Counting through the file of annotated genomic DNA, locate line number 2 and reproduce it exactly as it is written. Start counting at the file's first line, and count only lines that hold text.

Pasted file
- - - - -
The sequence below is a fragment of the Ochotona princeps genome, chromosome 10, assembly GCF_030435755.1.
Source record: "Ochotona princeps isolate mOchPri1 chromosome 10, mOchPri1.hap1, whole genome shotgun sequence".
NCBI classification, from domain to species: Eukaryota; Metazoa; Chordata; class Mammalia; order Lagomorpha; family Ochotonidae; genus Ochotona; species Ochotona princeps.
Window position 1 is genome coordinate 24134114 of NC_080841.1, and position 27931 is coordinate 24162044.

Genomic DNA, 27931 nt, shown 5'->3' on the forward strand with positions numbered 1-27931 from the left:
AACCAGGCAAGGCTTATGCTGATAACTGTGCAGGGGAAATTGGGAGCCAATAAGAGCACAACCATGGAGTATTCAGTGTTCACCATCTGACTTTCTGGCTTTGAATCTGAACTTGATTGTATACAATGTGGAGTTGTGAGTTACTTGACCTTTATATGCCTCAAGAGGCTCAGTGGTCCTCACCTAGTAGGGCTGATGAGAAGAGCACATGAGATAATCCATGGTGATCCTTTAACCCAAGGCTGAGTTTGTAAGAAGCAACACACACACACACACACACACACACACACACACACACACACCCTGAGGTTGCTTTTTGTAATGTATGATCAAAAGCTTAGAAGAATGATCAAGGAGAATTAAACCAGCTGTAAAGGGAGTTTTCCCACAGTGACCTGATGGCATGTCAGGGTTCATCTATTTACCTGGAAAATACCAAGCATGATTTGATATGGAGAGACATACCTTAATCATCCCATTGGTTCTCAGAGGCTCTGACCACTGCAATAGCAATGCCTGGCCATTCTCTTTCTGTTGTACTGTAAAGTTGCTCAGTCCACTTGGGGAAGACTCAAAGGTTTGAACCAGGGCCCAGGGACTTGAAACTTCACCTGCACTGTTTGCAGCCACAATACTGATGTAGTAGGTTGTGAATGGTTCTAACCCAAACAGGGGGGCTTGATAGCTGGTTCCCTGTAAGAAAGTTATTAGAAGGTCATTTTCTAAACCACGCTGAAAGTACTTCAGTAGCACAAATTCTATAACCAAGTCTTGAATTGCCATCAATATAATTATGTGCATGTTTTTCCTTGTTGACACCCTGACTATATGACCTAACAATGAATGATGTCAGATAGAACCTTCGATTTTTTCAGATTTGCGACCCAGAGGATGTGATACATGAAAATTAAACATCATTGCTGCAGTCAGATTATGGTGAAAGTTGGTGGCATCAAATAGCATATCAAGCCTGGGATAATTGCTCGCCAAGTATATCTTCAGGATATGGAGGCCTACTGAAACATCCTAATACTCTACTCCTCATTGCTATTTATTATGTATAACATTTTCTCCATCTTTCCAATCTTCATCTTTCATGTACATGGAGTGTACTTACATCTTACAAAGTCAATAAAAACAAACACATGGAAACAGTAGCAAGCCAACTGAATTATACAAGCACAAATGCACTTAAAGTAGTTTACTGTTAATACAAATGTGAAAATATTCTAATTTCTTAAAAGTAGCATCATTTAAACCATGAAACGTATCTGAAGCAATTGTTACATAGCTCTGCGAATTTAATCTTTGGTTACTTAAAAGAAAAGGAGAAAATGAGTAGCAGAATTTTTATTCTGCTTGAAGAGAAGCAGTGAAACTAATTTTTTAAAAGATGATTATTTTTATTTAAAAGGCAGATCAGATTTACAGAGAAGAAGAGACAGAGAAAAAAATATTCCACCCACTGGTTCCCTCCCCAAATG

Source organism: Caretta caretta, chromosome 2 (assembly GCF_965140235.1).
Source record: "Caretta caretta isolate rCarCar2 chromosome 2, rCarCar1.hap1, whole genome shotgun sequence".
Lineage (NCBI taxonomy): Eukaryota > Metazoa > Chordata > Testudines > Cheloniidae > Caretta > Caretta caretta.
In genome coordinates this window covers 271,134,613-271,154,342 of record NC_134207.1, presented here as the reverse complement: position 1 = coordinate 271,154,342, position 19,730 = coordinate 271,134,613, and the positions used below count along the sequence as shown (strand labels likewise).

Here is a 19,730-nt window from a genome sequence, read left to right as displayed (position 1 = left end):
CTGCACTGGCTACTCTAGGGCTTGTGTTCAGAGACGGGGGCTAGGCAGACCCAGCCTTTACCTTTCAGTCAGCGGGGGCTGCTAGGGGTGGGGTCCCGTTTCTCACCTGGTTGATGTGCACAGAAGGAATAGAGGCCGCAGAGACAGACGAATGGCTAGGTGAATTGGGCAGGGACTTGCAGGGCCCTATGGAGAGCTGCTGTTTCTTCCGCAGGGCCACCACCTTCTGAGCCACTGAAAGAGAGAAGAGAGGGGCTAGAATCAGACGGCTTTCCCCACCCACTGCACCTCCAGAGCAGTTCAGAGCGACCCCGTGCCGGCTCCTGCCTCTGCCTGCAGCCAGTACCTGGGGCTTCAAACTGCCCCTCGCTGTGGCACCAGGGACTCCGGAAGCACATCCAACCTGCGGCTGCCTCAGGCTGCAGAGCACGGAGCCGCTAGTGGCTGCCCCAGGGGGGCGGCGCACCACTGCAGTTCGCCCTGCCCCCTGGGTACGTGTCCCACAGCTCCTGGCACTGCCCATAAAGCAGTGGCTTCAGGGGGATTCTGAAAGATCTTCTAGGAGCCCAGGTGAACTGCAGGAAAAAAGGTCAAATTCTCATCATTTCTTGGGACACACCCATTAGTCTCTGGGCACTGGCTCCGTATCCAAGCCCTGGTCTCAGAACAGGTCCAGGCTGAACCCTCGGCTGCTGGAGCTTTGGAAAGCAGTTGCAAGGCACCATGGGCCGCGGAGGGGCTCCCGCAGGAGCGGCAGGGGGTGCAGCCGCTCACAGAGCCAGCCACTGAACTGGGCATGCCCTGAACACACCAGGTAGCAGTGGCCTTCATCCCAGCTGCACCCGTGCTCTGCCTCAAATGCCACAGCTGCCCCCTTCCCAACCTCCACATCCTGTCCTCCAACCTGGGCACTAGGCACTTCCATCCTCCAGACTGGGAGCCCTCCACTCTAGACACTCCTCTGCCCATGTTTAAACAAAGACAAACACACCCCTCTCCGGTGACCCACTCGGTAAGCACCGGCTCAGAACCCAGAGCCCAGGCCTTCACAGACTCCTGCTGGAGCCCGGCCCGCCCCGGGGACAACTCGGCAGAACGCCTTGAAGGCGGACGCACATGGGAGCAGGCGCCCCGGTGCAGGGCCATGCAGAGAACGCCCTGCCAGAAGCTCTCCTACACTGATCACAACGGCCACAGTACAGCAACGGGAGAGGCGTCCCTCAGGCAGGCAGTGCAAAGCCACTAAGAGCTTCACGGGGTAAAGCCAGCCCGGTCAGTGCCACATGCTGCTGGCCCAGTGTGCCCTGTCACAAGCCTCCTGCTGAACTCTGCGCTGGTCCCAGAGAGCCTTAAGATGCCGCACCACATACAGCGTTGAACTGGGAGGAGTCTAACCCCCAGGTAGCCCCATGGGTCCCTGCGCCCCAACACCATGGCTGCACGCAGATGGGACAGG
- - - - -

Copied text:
Source record: "Ochotona princeps isolate mOchPri1 chromosome 10, mOchPri1.hap1, whole genome shotgun sequence".